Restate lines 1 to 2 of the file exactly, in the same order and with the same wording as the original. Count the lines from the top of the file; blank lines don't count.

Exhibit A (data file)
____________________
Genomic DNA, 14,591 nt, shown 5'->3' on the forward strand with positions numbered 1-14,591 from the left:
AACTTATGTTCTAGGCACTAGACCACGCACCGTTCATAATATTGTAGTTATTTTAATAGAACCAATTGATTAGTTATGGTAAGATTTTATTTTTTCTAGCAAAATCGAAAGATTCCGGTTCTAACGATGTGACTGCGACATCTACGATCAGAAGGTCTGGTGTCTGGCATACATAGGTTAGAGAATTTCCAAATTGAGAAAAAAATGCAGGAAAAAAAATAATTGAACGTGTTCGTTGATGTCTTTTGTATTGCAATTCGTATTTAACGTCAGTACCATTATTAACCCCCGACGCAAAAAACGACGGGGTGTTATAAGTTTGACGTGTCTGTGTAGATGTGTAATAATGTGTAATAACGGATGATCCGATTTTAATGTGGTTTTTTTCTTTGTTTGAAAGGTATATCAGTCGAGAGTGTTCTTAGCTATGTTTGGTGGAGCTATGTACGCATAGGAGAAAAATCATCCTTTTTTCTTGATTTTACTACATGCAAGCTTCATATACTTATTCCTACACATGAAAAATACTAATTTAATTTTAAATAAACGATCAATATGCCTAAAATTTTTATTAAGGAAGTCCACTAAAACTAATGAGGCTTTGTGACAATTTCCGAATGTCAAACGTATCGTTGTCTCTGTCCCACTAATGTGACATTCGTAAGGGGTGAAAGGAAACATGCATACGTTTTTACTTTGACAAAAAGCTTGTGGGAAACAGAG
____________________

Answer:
Genomic DNA, 14,591 nt, shown 5'->3' on the forward strand with positions numbered 1-14,591 from the left:
AACTTATGTTCTAGGCACTAGACCACGCACCGTTCATAATATTGTAGTTATTTTAATAGAACCAATTGATTAGTTATGGTAAGATTTTATTTTTTCTAGCAAAATCGAAAGATTCCGGTTCTAACGATGTGACTGCGACATCTACGATCAGAAGGTCTGGTGTCTGGCATACATAGGTTAGAGAATTTCCAAATTGAGAAAAAAATGCAGGAAAAAAAATAATTGAACGTGTTCGTTGATGTCTTTTGTATTGCAATTCGTATTTAACGTCAGTACCATTATTAACCCCCGACGCAAAAAACGACGGGGTGTTATAAGTTTGACGTGTCTGTGTAGATGTGTAATAATGTGTAATAACGGATGATCCGATTTTAATGTGGTTTTTTTCTTTGTTTGAAAGGTATATCAGTCGAGAGTGTTCTTAGCTATGTTTGGTGGAGCTATGTACGCATAGGAGAAAAATCATCCTTTTTTCTTGATTTTACTACATGCAAGCTTCATATACTTATTCCTACACATGAAAAATACTAATTTAATTTTAAATAAACGATCAATATGCCTAAAATTTTTATTAAGGAAGTCCACTAAAACTAATGAGGCTTTGTGACAATTTCCGAATGTCAAACGTATCGTTGTCTCTGTCCCACTAATGTGACATTCGTAAGGGGTGAAAGGAAACATGCATACGTTTTTACTTTGACAAAAAGCTTGTGGGAAACAGAG